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Honey, I'm Gone
Abandoned Beehives Are a Scientific Mystery and a Metaphor for Our Tenuous Times

By Joel Garreau
Washington Post Staff Writer
Friday, June 1, 2007

In "The Hitchhiker's Guide to the Galaxy," just before Earth is destroyed to make way for a hyperspatial express route, all the dolphins in the world disappear, leaving behind just the message: "So long, and thanks for all the fish."

Now, around the world, honeybees are vanishing en masse, leaving their humans engaged in a furious attempt to figure out the meaning of their exodus. Entire colonies are following the Shakespearean stage direction, "Exeunt omnes." They're flying off and not returning. Commercial beekeepers open their hives and find them empty except for a queen, a few immature bees and abundant honey and pollen. The rest of the bees are simply gone, leaving behind not even dead bodies.

A third of our food supply -- including much of the boredom-relieving stuff, from cranberries to cucumbers -- is dependent on animal pollinators like the honeybee. As a result, this mystery is rapidly joining the all-star ranks of millennial end-time run-for-your-lives threats, right up there with Y2K, mad cow disease, West Nile virus, SARS and avian flu.

Of equal note is the way the bees are setting a new standard in human emotional resonance. Absolutely no one yet knows why the bees are checking out, though not for lack of abundant effort on the part of the world's scientists. This dearth of data allows us to project our greatest anxieties onto the bees.

If what you're searching for is an entire spectrum of moral lessons regarding the evils of human behavior, this crisis is even better than global warming. If you hate globalization, then you will doubtless see its evils as patent in the disappearance of the bees. Pesticides? Genetically modified foods? Those, too, are convenient hypotheses in the absence of contradictory information. Even cellphones have been offered as an explanation. If you're driven crazy by them, then so must be the bees. Isn't it obvious?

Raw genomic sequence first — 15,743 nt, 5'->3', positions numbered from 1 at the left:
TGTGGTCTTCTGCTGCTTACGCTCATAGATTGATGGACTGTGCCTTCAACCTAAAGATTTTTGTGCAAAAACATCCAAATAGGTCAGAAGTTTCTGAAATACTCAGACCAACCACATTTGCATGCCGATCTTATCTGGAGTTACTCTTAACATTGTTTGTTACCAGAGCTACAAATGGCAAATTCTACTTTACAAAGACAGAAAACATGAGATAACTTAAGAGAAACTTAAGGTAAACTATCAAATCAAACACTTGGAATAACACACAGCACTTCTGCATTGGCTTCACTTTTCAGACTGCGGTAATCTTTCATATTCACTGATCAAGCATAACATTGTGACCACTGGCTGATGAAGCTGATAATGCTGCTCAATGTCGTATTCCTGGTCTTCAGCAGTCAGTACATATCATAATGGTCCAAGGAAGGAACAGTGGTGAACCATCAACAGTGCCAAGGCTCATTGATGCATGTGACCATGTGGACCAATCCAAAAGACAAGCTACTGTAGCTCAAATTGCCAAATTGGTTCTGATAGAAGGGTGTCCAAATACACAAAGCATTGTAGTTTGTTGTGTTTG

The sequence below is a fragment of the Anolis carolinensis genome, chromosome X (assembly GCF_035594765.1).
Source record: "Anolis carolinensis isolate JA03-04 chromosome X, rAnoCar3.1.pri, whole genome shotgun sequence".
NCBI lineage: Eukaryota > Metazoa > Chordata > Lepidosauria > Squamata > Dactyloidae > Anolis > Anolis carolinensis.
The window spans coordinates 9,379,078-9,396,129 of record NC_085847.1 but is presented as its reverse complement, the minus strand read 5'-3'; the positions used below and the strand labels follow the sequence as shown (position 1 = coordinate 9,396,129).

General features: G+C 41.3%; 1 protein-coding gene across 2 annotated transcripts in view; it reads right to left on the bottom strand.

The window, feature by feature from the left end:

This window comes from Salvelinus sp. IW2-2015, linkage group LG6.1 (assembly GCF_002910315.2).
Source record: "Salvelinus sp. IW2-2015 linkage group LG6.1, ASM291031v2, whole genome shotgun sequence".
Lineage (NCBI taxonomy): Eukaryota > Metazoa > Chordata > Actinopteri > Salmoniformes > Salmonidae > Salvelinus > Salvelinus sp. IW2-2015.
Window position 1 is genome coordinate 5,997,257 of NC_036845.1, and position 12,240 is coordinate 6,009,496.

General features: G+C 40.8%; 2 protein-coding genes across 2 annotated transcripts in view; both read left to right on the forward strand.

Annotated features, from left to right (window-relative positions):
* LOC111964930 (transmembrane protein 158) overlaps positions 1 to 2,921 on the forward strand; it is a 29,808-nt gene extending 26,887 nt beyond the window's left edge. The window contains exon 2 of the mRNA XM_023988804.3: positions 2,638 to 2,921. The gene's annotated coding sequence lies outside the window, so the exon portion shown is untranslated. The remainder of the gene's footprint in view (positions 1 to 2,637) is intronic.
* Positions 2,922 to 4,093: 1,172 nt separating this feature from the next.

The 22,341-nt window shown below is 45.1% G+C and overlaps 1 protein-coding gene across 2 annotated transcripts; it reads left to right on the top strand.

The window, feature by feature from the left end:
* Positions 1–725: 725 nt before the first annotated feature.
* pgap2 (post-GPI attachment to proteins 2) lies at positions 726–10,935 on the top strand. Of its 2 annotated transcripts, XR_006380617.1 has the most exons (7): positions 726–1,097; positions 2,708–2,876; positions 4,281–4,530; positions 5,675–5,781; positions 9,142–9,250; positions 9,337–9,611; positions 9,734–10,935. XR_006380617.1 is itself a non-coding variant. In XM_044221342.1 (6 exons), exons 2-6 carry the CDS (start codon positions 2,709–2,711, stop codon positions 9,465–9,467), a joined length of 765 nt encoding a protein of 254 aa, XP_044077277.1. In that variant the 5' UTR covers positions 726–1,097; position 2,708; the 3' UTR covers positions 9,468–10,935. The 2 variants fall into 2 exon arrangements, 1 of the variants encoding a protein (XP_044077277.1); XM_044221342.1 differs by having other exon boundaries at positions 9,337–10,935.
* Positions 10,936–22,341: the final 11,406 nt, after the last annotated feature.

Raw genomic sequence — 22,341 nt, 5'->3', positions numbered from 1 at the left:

Our fuzzy, hard-working, sweetness-producing icons have become our most powerful Rorschach test.

As go the bees, so go our hopes and fears for the future.

'Mad Bee Disease'

Jeff Pettis reports that he has become one of the most popular soccer dads in the Washington metropolitan area.

"My wife says she's tired of hearing about it," says the co-leader of the huge national research group working on "colony collapse disorder," as the phenomenon is known. An estimated quarter of the country's 2.4 million colonies of Apis mellifera have been lost since winter. Similar reports are pouring in from Spain to Germany to Brazil to Taiwan.

Pettis is a man in the right place at the right time. He heads the Bee Research Laboratory of the Agricultural Research Service at the Department of Agriculture in Beltsville. His group includes scientists from Columbia, Penn State, the University of Illinois, North Carolina State, the Florida Department of Agriculture and a host of other entities.